It sounds like they were trying to do just that with the following track, the confusingly named “Grazing On Fear 2” (if the “product” comes before the “grazing,” isn’t that kind of like eating your own shit?): vexingly, they shit the bed halfway through the runtime. What happened? It’s like the keyboardist lost his place then panicked; crashing waves of synth textures suddenly and inexplicably devolve into little Timmy smashing on his Casio keyboard.
And then the album’s over!

I think Hole In The Heart had some cool ideas that just needed to be developed more: as it exists, it sounds like they were trying to force too many things out at once. A neat yet deeply flawed experience.
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Re: Reviews

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Re: Reviews

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Cyess Afxzs - Ernst (2022)


Excellent new harsh noise project I came across via a thread over at the Scream & Writhe forums.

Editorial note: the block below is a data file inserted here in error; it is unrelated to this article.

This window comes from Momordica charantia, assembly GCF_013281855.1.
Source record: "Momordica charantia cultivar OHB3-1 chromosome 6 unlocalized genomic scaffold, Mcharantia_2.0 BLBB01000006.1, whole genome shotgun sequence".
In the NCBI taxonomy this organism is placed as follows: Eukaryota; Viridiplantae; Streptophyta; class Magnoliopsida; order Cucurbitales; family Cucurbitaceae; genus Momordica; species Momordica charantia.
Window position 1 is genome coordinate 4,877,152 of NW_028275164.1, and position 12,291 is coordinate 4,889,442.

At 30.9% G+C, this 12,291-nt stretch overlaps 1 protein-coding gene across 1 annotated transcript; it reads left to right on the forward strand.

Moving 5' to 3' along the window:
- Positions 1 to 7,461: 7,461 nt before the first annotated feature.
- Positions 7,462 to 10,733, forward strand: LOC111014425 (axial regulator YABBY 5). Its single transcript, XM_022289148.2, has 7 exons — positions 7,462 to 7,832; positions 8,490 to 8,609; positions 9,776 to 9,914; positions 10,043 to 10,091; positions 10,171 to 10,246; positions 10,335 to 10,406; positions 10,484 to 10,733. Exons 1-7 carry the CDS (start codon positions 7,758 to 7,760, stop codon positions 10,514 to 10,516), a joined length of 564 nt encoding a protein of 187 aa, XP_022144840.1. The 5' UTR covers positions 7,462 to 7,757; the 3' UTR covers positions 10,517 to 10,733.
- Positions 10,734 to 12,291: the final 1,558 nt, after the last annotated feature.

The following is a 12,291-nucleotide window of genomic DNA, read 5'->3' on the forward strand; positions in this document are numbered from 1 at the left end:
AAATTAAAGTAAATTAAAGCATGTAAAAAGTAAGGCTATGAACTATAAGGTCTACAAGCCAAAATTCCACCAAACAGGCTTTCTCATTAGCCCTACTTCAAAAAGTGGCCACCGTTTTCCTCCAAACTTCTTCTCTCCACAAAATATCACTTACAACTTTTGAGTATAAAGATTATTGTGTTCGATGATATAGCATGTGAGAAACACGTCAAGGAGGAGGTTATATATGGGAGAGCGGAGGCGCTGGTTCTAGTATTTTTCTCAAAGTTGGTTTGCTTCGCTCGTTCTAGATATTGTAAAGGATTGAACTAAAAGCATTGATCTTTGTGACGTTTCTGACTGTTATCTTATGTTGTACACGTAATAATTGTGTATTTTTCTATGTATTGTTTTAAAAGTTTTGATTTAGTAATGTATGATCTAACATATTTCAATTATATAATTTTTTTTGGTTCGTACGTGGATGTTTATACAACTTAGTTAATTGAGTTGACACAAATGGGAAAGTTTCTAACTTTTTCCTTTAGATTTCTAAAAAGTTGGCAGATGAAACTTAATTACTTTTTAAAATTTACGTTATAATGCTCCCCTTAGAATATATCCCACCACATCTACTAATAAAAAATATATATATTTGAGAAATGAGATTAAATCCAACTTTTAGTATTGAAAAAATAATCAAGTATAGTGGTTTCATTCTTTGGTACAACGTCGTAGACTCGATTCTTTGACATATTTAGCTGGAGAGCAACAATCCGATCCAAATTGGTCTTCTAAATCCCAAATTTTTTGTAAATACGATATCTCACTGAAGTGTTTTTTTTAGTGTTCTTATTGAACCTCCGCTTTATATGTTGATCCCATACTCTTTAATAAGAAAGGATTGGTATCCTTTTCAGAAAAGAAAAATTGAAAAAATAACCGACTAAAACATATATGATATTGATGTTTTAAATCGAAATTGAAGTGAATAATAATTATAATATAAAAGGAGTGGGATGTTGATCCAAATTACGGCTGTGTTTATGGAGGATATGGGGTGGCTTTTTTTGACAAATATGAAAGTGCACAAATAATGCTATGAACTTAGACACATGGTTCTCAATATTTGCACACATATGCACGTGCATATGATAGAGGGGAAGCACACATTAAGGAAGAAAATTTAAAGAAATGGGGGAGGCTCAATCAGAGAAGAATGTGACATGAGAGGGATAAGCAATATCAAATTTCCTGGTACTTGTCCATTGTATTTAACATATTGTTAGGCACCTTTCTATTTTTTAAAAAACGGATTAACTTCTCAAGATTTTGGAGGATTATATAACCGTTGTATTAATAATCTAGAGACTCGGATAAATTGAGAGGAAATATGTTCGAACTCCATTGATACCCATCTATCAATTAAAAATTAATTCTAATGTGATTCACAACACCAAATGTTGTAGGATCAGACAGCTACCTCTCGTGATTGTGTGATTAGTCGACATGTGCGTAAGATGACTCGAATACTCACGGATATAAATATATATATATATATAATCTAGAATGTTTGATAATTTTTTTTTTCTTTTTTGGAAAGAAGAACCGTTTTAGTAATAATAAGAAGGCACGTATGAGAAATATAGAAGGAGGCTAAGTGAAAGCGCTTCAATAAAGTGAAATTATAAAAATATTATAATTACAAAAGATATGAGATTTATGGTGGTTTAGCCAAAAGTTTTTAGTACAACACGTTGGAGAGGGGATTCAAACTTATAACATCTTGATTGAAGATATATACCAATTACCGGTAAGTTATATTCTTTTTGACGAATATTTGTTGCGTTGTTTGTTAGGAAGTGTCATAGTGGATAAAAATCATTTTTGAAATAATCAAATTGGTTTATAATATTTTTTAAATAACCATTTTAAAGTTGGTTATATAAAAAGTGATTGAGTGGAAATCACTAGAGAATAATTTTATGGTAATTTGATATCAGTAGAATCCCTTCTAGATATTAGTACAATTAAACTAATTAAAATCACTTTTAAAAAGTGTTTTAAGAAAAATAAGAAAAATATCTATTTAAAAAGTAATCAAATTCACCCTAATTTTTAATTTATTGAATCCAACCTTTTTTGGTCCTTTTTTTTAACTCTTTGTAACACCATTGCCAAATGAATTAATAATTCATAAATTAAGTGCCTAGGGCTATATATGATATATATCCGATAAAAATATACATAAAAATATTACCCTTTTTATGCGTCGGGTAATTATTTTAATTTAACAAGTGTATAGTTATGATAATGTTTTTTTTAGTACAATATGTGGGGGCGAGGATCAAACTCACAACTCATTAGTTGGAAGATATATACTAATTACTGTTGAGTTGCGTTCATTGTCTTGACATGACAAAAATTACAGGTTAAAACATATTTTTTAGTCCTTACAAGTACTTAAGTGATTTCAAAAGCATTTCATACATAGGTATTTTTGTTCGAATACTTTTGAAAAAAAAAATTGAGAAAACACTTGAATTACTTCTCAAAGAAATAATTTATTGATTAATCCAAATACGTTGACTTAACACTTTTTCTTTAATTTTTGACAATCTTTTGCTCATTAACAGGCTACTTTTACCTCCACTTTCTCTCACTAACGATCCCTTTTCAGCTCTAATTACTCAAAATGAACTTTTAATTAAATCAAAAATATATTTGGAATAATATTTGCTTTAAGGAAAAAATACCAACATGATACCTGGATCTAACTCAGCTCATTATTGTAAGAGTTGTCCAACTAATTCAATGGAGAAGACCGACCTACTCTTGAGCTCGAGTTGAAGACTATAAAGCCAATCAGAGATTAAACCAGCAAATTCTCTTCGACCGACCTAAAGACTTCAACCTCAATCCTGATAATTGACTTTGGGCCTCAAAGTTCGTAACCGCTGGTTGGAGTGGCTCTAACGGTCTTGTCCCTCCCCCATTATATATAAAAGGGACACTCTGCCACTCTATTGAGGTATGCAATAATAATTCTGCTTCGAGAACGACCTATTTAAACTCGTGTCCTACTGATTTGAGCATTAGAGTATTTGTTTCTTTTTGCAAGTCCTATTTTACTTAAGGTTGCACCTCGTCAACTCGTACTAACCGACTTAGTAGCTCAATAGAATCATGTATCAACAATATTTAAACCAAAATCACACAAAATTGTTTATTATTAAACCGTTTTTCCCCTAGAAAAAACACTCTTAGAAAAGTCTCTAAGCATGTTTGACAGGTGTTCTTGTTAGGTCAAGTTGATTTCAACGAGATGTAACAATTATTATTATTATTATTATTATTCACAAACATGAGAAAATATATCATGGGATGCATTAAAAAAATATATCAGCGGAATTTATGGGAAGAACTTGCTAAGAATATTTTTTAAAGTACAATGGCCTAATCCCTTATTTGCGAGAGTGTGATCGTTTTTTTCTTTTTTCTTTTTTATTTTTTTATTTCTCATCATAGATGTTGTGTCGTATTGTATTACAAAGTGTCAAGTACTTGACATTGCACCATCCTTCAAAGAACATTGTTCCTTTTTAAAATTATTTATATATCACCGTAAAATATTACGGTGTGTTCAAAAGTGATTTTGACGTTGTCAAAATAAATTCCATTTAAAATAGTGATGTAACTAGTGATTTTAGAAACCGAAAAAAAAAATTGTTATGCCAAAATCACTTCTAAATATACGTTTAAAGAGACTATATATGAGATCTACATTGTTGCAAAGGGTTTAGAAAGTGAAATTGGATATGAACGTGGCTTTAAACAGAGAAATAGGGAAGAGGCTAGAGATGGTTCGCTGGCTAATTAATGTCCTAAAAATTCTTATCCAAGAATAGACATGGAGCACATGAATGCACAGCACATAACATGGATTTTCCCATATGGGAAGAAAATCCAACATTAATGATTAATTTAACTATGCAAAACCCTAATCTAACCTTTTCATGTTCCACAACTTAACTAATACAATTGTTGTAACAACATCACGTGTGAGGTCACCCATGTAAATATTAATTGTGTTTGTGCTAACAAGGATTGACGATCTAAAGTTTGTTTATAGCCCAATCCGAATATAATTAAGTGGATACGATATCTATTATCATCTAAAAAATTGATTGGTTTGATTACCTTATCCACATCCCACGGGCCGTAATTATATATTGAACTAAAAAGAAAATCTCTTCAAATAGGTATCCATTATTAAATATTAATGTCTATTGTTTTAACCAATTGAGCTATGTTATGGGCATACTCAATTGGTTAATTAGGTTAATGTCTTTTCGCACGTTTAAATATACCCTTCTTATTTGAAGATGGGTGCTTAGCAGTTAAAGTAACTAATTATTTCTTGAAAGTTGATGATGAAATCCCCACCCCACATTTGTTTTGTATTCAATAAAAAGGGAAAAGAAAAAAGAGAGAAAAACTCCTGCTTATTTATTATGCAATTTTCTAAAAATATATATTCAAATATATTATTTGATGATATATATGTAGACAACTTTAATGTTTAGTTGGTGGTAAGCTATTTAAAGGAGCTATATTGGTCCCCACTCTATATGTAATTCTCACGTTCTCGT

Apparently Cyess Afzs (pronounced like “Size Affects”) describes their style as ‘post-noise’ but to me it’s more like straightforward harsh noise that just happens to synthesize a handful of elements from multiple subgenres (e.g. cutup noise) into their own style.

My only complaint is there’s a brief part at the beginning of the second side where the volume sort of wavers: whether this was intentional or not I can’t say, but regardless it doesn’t work out well at all.

Otherwise, this would be another new name to keep an eye out for.

FYI the bandcamp link above starts by playing excerpts of both sides, but the whole album tracks are there as well: simply skip to them or wait for the excerpts to finish playing.
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Re: Reviews

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I started a post HARSH noise group... we never worked out what it was meant to be, I guess.
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Re: Reviews

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I also remember something like that, a band claiming to be making "new noise", and Tim making a withering comment about it just being bad :deadbanana: ahh
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Re: Reviews

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Knurl - Sensory Eradication (2022)


Alan Bloor’s been on a killer streak for the past couple years or so and he just keeps nailing it.